Hassobury Manor estate is nestled in the historic medieval village of Manuden, in Bishop’s Stortford, England. The manor and its surrounding land were part of the historic route to Cambridge, so were of great strategic importance during the Saxon and Norman eras. It remained an important piece of land through the Early Modern period and mentions of it can be found in texts prior to the Domesday Book. See: World’s best homes – tour the globe’s most beautiful houses The Gosling takes its name from Robert Gosling, a partner of Goslings Bank (later incorporated into Barclays) who commissioned renowned architect Phillip Charles Hardwick to draw up plans for a new house at Hassobury Manor. Hardwick was an eminent public architect, most notable for his designs at London’s Euston Station, who adapted the architectural tropes of Classicism and Gothicism to forms suitable for 19th century Britain.  Constructed over a period of two years, beginning in 1866, Hassobury is one of the few private commissions taken on by Hardwick; it allowed him to create an English country house of fine proportions, featuring opulent detailing and exemplifying the engineering expertise so associated with the Victorian era. The home boasts four bedrooms and three bathrooms, and a palpable sense of grandeur throughout in both its proportions and decoration.  Take a look inside the property below and see how you can bring a little Modern Victorian drama into your own home, too.

1. Let original features sing

If you’re investing in a period property, always try to restore the original features where possible. This will add character and authenticity to the home. Here, gothic arched fenestration extends across the southern façade and bathes the space in light.  See: Living room ideas – clever ways to decorate living spaces An original fireplace with a wood and marble surround is the focal point of the room; this was installed at the time of construction by specialists W. H. Burke & Co. The heavily moulded ceiling has classical cornicing and strapwork, drawing influence from the Tudor and Jacobean periods, and lends the space an air of subtle splendour. Between the ground and first floors is a mezzanine level, home to a dramatic dining room that overlooks the living room below and boasts the beautiful cornicing.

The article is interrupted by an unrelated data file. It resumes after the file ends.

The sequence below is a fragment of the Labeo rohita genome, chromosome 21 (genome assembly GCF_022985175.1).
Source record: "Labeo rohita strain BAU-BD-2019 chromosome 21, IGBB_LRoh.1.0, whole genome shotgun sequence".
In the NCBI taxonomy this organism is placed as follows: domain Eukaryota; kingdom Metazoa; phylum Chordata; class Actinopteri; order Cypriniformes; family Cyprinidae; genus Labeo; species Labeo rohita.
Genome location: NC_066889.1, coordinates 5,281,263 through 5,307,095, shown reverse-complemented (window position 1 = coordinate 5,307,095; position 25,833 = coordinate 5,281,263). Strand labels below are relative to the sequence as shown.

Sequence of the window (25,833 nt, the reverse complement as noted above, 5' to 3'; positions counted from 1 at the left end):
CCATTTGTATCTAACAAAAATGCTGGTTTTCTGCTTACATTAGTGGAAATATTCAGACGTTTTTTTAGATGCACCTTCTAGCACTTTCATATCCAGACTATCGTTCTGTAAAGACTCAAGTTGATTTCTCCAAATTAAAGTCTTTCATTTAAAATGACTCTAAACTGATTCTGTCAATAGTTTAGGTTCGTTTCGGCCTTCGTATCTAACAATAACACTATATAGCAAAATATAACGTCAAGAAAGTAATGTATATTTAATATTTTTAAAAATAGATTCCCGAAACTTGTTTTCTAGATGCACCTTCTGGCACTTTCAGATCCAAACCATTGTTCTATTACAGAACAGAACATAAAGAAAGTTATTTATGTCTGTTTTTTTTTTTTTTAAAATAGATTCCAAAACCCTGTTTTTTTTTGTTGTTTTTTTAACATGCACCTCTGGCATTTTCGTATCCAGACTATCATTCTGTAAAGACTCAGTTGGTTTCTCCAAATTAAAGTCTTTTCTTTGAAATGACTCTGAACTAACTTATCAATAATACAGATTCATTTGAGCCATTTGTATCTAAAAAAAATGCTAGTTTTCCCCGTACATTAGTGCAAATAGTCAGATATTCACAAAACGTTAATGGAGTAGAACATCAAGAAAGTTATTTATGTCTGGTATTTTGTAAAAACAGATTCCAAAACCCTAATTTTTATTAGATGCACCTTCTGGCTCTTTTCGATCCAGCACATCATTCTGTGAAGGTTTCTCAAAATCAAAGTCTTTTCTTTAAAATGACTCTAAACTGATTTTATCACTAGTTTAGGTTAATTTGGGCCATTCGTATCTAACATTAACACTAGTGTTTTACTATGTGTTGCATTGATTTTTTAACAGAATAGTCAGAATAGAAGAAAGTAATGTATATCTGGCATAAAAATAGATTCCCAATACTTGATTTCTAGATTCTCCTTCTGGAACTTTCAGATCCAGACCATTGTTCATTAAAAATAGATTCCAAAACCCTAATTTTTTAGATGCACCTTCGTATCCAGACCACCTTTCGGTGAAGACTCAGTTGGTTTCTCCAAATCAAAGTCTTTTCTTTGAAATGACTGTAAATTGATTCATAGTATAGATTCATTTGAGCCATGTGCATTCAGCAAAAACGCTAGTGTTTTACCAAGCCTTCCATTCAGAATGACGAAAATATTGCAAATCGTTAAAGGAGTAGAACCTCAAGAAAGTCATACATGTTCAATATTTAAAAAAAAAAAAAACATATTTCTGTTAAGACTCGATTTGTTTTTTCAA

2. Add checkerboard tiles for a heritage feel

Checkerboard tiles were particularly popular during the Victorian era, and are on-trend to this day. Using them in the entryway and bathroom adds a classic look that’s elegant and timeless. Pair with modern finishes to create a contemporary look, and introduce luxury items like a rolltop tub for that classic yet indulgent aesthetic. See: Bathroom ideas – stylish decor ideas for all bathrooms

3. Introduce panelling on the walls

Elevate your living space with stylish wood-panelled walls for a members’ club feel. Wood panelling is a very effective way of adding grandeur yet is easy to achieve. Paint it in a rich, deep hue for added verve. Think moody greens, blues, purples, grey or black.

4. Bring in botanical art

Botanical art exploded in Victorian times, and are a pertinent and beautiful way to add a Modern Victorian look to your home now. Use them in a gallery style for subtle and pretty look that still makes a statement. Gothic architecture itself was informed by nature, with those leaf-shaped arches. And Victorian homes were often adorned with floral wallpaper, botanical prints, and plant shapes and forms.  See: Bedroom ideas – designs and inspiration for beautiful bedrooms

5. Add books and busts

There were many busts created of Queen Victoria, and a bust sculpture is an easy way to add a little drama to a bookcase or shelves. The evolution of the novel began in earnest in the Victorian era, thanks to the likes of Charlotte Bronte, Thomas Hardy, George Eliot and Charles Dickens, and reading was an extremely popular past time. Showcase your books for a sophisticated addition to any room. The Gosling is listed for sale at £1,275,000 via Inigo (opens in new tab).

What is Modern Victorian?

Modern Victorian is about taking a classic Victorian space, with all its recognizable architecture – from intricate mouldings and door panelling, original period fire surrounds and wooden or tiled floors – and giving them a contemporary update that is sympathetic to original color schemes, materials and decor.